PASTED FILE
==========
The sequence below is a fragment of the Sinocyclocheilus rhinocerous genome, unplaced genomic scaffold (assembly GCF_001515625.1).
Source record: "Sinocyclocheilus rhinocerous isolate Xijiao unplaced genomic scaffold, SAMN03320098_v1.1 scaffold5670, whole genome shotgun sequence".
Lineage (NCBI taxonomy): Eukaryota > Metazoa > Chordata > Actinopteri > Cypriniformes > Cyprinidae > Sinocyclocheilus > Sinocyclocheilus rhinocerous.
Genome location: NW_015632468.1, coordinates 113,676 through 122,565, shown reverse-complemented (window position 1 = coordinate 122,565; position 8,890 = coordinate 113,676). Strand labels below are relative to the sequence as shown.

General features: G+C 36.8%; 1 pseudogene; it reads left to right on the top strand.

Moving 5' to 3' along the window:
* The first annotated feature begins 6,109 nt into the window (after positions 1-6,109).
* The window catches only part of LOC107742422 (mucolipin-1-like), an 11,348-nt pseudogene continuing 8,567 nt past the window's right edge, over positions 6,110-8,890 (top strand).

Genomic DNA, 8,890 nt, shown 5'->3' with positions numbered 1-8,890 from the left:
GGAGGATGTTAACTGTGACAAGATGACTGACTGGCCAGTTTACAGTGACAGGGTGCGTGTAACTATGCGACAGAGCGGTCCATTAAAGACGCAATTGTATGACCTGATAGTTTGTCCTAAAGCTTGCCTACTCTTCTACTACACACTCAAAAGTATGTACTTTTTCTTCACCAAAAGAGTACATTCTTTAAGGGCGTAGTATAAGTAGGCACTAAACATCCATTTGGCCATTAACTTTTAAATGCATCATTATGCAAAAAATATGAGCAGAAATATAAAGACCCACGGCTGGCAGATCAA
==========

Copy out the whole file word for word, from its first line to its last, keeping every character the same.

The sequence below is a fragment of the Sinocyclocheilus rhinocerous genome, unplaced genomic scaffold (assembly GCF_001515625.1).
Source record: "Sinocyclocheilus rhinocerous isolate Xijiao unplaced genomic scaffold, SAMN03320098_v1.1 scaffold5670, whole genome shotgun sequence".
Lineage (NCBI taxonomy): Eukaryota > Metazoa > Chordata > Actinopteri > Cypriniformes > Cyprinidae > Sinocyclocheilus > Sinocyclocheilus rhinocerous.
Genome location: NW_015632468.1, coordinates 113,676 through 122,565, shown reverse-complemented (window position 1 = coordinate 122,565; position 8,890 = coordinate 113,676). Strand labels below are relative to the sequence as shown.

General features: G+C 36.8%; 1 pseudogene; it reads left to right on the top strand.

Moving 5' to 3' along the window:
* The first annotated feature begins 6,109 nt into the window (after positions 1-6,109).
* The window catches only part of LOC107742422 (mucolipin-1-like), an 11,348-nt pseudogene continuing 8,567 nt past the window's right edge, over positions 6,110-8,890 (top strand).

Genomic DNA, 8,890 nt, shown 5'->3' with positions numbered 1-8,890 from the left:
GGAGGATGTTAACTGTGACAAGATGACTGACTGGCCAGTTTACAGTGACAGGGTGCGTGTAACTATGCGACAGAGCGGTCCATTAAAGACGCAATTGTATGACCTGATAGTTTGTCCTAAAGCTTGCCTACTCTTCTACTACACACTCAAAAGTATGTACTTTTTCTTCACCAAAAGAGTACATTCTTTAAGGGCGTAGTATAAGTAGGCACTAAACATCCATTTGGCCATTAACTTTTAAATGCATCATTATGCAAAAAATATGAGCAGAAATATAAAGACCCACGGCTGGCAGATCAA